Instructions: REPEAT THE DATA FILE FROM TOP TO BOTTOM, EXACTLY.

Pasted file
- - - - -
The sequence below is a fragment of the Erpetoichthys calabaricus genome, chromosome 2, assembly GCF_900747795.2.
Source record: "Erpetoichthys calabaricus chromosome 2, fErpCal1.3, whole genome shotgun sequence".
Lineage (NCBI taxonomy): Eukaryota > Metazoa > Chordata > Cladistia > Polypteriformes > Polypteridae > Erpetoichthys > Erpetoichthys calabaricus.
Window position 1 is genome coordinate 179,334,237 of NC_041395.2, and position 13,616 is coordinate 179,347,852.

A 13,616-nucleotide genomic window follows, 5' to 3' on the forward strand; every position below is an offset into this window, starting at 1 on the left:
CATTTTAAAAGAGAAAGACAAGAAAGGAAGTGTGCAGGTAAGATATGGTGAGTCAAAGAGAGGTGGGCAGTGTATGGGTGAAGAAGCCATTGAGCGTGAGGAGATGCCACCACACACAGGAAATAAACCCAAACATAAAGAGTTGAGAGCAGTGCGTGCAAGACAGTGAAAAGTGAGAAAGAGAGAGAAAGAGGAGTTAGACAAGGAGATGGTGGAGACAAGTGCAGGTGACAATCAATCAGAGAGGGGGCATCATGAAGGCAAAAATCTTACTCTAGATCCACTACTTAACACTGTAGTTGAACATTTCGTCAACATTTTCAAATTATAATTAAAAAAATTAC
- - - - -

The sequence below is a fragment of the Erpetoichthys calabaricus genome, chromosome 2, assembly GCF_900747795.2.
Source record: "Erpetoichthys calabaricus chromosome 2, fErpCal1.3, whole genome shotgun sequence".
Lineage (NCBI taxonomy): Eukaryota > Metazoa > Chordata > Cladistia > Polypteriformes > Polypteridae > Erpetoichthys > Erpetoichthys calabaricus.
Window position 1 is genome coordinate 179,334,237 of NC_041395.2, and position 13,616 is coordinate 179,347,852.

A 13,616-nucleotide genomic window follows, 5' to 3' on the forward strand; every position below is an offset into this window, starting at 1 on the left:
CATTTTAAAAGAGAAAGACAAGAAAGGAAGTGTGCAGGTAAGATATGGTGAGTCAAAGAGAGGTGGGCAGTGTATGGGTGAAGAAGCCATTGAGCGTGAGGAGATGCCACCACACACAGGAAATAAACCCAAACATAAAGAGTTGAGAGCAGTGCGTGCAAGACAGTGAAAAGTGAGAAAGAGAGAGAAAGAGGAGTTAGACAAGGAGATGGTGGAGACAAGTGCAGGTGACAATCAATCAGAGAGGGGGCATCATGAAGGCAAAAATCTTACTCTAGATCCACTACTTAACACTGTAGTTGAACATTTCGTCAACATTTTCAAATTATAATTAAAAAAATTAC